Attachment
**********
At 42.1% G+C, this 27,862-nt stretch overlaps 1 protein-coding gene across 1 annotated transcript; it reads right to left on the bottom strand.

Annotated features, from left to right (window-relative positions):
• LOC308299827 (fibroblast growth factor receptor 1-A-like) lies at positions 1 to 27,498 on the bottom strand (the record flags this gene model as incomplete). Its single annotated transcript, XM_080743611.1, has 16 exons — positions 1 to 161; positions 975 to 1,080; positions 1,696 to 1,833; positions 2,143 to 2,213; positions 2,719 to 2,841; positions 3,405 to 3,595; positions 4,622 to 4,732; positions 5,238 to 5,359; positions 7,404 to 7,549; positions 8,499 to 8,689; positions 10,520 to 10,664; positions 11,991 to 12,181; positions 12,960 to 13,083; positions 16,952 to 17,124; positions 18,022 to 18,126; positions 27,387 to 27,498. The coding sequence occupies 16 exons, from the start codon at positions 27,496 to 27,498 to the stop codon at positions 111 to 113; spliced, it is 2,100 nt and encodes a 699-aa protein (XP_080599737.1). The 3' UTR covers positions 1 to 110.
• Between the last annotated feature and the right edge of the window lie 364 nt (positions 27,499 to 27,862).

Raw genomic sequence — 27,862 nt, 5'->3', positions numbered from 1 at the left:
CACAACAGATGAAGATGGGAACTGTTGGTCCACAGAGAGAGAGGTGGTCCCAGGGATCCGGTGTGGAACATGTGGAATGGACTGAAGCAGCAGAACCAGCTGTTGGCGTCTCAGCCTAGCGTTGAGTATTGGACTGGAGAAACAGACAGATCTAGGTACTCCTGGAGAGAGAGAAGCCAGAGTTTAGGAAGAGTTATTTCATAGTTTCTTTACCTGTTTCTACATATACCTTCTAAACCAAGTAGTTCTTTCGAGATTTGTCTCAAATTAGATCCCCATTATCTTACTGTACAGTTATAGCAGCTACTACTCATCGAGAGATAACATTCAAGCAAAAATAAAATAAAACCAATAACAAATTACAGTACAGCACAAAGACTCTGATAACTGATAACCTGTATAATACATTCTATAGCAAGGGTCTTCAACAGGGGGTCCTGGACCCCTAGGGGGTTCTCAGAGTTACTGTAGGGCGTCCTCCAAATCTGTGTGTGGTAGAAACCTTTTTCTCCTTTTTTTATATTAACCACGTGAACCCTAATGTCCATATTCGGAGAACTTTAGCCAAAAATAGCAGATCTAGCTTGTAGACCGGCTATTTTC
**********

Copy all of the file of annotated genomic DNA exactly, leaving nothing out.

At 42.1% G+C, this 27,862-nt stretch overlaps 1 protein-coding gene across 1 annotated transcript; it reads right to left on the bottom strand.

Annotated features, from left to right (window-relative positions):
• LOC308299827 (fibroblast growth factor receptor 1-A-like) lies at positions 1 to 27,498 on the bottom strand (the record flags this gene model as incomplete). Its single annotated transcript, XM_080743611.1, has 16 exons — positions 1 to 161; positions 975 to 1,080; positions 1,696 to 1,833; positions 2,143 to 2,213; positions 2,719 to 2,841; positions 3,405 to 3,595; positions 4,622 to 4,732; positions 5,238 to 5,359; positions 7,404 to 7,549; positions 8,499 to 8,689; positions 10,520 to 10,664; positions 11,991 to 12,181; positions 12,960 to 13,083; positions 16,952 to 17,124; positions 18,022 to 18,126; positions 27,387 to 27,498. The coding sequence occupies 16 exons, from the start codon at positions 27,496 to 27,498 to the stop codon at positions 111 to 113; spliced, it is 2,100 nt and encodes a 699-aa protein (XP_080599737.1). The 3' UTR covers positions 1 to 110.
• Between the last annotated feature and the right edge of the window lie 364 nt (positions 27,499 to 27,862).

Raw genomic sequence — 27,862 nt, 5'->3', positions numbered from 1 at the left:
CACAACAGATGAAGATGGGAACTGTTGGTCCACAGAGAGAGAGGTGGTCCCAGGGATCCGGTGTGGAACATGTGGAATGGACTGAAGCAGCAGAACCAGCTGTTGGCGTCTCAGCCTAGCGTTGAGTATTGGACTGGAGAAACAGACAGATCTAGGTACTCCTGGAGAGAGAGAAGCCAGAGTTTAGGAAGAGTTATTTCATAGTTTCTTTACCTGTTTCTACATATACCTTCTAAACCAAGTAGTTCTTTCGAGATTTGTCTCAAATTAGATCCCCATTATCTTACTGTACAGTTATAGCAGCTACTACTCATCGAGAGATAACATTCAAGCAAAAATAAAATAAAACCAATAACAAATTACAGTACAGCACAAAGACTCTGATAACTGATAACCTGTATAATACATTCTATAGCAAGGGTCTTCAACAGGGGGTCCTGGACCCCTAGGGGGTTCTCAGAGTTACTGTAGGGCGTCCTCCAAATCTGTGTGTGGTAGAAACCTTTTTCTCCTTTTTTTATATTAACCACGTGAACCCTAATGTCCATATTCGGAGAACTTTAGCCAAAAATAGCAGATCTAGCTTGTAGACCGGCTATTTTC